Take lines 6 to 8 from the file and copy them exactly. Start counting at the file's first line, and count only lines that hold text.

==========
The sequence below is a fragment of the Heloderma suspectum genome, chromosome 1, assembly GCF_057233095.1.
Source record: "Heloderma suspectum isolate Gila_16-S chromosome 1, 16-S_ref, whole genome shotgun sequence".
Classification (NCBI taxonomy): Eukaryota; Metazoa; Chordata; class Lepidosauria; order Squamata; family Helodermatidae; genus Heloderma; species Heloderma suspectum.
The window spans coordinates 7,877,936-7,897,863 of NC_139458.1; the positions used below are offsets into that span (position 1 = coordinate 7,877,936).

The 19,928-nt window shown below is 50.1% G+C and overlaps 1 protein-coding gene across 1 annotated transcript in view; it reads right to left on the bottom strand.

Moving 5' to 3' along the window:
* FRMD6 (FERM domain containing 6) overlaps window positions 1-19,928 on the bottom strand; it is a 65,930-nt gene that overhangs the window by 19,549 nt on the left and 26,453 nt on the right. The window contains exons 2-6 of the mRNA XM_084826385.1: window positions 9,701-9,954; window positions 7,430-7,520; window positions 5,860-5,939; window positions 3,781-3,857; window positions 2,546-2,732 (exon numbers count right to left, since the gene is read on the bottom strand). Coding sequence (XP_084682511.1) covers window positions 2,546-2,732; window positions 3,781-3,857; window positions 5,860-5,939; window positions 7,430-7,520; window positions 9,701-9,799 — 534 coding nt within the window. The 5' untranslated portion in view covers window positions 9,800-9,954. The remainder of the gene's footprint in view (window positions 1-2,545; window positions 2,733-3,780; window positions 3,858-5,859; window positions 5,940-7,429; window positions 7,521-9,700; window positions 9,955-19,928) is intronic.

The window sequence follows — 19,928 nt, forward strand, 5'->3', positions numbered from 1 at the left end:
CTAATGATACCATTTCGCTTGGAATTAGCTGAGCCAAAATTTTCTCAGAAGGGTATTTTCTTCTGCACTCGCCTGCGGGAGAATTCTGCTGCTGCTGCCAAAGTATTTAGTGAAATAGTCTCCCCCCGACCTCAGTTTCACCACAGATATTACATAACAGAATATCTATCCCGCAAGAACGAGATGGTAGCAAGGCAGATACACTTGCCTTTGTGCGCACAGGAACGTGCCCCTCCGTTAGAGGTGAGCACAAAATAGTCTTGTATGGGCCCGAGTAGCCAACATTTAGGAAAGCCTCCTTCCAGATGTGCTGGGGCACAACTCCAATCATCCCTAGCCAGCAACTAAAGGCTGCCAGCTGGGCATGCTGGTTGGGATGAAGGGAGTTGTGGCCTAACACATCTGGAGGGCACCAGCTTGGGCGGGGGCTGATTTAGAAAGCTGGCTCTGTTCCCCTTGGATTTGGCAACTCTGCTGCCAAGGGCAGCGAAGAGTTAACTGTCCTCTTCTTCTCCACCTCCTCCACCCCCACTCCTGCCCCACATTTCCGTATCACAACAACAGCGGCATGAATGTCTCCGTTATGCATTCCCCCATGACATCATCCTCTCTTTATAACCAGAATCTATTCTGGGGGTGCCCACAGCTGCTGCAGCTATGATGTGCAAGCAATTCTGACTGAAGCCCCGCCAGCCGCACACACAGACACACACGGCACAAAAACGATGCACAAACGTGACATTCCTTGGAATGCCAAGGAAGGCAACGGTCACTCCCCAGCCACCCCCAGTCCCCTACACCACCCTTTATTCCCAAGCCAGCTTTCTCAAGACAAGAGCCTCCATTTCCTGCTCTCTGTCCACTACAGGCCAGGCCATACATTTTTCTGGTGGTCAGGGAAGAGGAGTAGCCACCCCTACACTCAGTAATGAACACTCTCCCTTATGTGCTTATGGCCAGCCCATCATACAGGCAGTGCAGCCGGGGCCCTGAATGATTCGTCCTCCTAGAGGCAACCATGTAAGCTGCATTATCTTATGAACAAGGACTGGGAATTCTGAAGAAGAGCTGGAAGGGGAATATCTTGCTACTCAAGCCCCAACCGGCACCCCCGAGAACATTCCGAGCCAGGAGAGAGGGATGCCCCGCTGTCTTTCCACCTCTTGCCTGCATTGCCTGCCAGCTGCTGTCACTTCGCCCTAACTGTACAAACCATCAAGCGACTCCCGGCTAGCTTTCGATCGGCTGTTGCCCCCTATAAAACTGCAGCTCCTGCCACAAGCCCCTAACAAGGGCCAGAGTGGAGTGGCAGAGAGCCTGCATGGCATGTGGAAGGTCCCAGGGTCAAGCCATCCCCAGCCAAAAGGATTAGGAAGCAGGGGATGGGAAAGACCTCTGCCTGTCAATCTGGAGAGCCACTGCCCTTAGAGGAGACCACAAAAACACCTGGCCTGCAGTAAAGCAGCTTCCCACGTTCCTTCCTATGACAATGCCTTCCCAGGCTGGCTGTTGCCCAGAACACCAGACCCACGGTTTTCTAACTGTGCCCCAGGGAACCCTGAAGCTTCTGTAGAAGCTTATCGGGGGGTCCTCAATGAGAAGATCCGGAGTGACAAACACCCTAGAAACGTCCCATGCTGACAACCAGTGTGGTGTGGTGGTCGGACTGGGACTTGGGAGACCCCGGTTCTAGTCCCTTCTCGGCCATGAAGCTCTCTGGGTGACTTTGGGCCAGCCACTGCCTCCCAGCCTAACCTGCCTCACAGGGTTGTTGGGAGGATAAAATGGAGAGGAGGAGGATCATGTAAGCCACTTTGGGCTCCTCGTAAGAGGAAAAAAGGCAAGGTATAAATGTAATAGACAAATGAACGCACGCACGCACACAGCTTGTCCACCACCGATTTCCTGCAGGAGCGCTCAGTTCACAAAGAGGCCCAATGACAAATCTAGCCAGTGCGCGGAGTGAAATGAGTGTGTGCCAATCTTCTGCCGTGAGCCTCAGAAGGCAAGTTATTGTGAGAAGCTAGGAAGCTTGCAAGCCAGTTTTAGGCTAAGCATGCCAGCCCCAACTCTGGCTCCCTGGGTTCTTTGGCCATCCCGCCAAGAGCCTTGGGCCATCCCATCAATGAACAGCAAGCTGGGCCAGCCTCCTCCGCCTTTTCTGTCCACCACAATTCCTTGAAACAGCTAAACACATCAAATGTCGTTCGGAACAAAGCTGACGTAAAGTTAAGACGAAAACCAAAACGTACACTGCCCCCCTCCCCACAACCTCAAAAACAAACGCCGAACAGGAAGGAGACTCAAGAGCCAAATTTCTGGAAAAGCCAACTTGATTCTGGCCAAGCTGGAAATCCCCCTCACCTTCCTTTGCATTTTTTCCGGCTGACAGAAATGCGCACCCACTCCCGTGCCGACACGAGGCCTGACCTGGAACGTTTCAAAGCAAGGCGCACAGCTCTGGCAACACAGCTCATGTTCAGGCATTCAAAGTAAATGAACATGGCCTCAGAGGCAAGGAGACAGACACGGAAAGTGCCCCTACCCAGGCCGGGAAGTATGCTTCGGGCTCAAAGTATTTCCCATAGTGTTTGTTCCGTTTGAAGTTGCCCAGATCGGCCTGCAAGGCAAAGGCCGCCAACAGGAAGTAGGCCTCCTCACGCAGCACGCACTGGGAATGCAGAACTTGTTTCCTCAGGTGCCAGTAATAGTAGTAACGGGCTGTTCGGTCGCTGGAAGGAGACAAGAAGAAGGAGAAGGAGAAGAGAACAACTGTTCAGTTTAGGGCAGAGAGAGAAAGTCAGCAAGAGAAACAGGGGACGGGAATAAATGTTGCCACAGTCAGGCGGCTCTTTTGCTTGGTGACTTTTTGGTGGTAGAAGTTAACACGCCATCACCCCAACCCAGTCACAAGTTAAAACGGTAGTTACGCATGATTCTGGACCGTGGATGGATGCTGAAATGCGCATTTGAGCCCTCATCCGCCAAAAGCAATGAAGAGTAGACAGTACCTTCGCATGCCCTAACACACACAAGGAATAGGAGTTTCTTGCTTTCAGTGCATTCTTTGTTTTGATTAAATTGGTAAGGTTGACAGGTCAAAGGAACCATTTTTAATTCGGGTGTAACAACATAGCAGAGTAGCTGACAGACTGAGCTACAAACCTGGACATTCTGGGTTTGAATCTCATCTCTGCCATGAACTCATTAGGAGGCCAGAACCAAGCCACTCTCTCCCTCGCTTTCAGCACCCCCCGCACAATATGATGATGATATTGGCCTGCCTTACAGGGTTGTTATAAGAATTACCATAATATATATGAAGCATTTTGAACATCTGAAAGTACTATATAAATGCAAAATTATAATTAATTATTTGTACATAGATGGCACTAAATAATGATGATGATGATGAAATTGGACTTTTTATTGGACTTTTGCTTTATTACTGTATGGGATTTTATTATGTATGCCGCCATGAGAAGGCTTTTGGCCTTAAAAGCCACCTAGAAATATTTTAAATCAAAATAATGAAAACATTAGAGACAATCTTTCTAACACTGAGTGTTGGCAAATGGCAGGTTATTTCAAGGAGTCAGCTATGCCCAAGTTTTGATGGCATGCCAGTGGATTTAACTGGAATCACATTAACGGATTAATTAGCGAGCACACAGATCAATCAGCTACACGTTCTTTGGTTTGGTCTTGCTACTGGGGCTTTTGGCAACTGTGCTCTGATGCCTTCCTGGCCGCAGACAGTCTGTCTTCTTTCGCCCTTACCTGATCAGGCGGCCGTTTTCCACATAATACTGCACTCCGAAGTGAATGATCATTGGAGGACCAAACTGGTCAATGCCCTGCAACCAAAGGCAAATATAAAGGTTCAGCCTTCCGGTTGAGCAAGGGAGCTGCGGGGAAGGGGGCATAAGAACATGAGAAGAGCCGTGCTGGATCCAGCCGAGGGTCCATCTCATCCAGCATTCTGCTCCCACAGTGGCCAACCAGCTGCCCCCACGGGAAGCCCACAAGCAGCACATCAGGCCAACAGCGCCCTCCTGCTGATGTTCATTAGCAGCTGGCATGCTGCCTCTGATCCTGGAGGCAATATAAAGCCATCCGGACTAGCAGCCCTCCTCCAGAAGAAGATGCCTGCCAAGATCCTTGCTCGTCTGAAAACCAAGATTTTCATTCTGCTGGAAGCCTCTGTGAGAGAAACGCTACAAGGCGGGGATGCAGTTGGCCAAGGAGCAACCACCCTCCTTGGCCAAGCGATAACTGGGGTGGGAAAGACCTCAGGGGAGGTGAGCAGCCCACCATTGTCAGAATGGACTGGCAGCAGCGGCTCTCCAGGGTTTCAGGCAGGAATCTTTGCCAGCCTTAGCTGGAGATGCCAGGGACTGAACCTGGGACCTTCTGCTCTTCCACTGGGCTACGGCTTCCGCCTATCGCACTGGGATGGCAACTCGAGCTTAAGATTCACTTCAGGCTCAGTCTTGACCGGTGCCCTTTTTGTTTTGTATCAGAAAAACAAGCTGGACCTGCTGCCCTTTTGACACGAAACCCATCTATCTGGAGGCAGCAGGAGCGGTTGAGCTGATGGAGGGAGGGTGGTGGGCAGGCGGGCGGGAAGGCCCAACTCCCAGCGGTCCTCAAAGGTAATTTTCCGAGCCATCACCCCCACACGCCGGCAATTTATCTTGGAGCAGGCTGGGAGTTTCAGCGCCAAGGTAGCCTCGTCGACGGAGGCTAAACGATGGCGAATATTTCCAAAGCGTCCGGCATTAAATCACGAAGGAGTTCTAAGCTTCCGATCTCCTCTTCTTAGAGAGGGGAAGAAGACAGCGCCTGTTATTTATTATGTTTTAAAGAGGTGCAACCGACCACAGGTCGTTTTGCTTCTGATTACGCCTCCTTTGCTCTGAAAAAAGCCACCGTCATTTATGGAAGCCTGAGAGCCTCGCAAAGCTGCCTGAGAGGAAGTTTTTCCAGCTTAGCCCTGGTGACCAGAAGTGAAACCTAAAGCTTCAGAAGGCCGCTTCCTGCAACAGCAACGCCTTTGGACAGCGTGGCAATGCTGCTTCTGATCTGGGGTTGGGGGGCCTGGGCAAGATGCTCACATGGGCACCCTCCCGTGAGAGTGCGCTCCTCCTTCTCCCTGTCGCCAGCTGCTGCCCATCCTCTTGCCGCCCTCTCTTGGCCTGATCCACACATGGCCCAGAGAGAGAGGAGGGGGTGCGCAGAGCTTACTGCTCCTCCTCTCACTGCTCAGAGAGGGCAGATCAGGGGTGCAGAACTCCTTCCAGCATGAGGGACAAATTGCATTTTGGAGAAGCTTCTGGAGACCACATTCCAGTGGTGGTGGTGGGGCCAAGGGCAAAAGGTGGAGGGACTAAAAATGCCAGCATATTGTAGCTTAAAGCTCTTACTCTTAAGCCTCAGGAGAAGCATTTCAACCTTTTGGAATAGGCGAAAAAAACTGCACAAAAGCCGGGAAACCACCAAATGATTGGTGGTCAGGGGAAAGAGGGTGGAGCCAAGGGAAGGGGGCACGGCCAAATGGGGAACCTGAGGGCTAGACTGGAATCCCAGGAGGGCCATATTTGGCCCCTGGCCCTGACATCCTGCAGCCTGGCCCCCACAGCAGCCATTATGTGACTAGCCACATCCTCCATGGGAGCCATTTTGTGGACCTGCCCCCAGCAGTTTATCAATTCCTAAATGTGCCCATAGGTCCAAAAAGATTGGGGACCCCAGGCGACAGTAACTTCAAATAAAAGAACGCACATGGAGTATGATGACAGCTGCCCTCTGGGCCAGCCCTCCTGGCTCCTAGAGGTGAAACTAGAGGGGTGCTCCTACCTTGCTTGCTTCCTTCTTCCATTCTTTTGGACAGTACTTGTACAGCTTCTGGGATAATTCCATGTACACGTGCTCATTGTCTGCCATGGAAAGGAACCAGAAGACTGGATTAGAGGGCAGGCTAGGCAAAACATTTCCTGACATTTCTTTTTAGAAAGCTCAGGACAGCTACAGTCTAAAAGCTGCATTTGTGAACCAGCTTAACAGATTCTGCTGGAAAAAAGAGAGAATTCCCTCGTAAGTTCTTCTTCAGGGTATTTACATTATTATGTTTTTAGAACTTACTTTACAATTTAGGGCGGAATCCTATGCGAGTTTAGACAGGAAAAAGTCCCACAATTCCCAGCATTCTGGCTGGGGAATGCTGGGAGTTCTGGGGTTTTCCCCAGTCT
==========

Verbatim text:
Moving 5' to 3' along the window:
* FRMD6 (FERM domain containing 6) overlaps window positions 1-19,928 on the bottom strand; it is a 65,930-nt gene that overhangs the window by 19,549 nt on the left and 26,453 nt on the right. The window contains exons 2-6 of the mRNA XM_084826385.1: window positions 9,701-9,954; window positions 7,430-7,520; window positions 5,860-5,939; window positions 3,781-3,857; window positions 2,546-2,732 (exon numbers count right to left, since the gene is read on the bottom strand). Coding sequence (XP_084682511.1) covers window positions 2,546-2,732; window positions 3,781-3,857; window positions 5,860-5,939; window positions 7,430-7,520; window positions 9,701-9,799 — 534 coding nt within the window. The 5' untranslated portion in view covers window positions 9,800-9,954. The remainder of the gene's footprint in view (window positions 1-2,545; window positions 2,733-3,780; window positions 3,858-5,859; window positions 5,940-7,429; window positions 7,521-9,700; window positions 9,955-19,928) is intronic.

The window sequence follows — 19,928 nt, forward strand, 5'->3', positions numbered from 1 at the left end: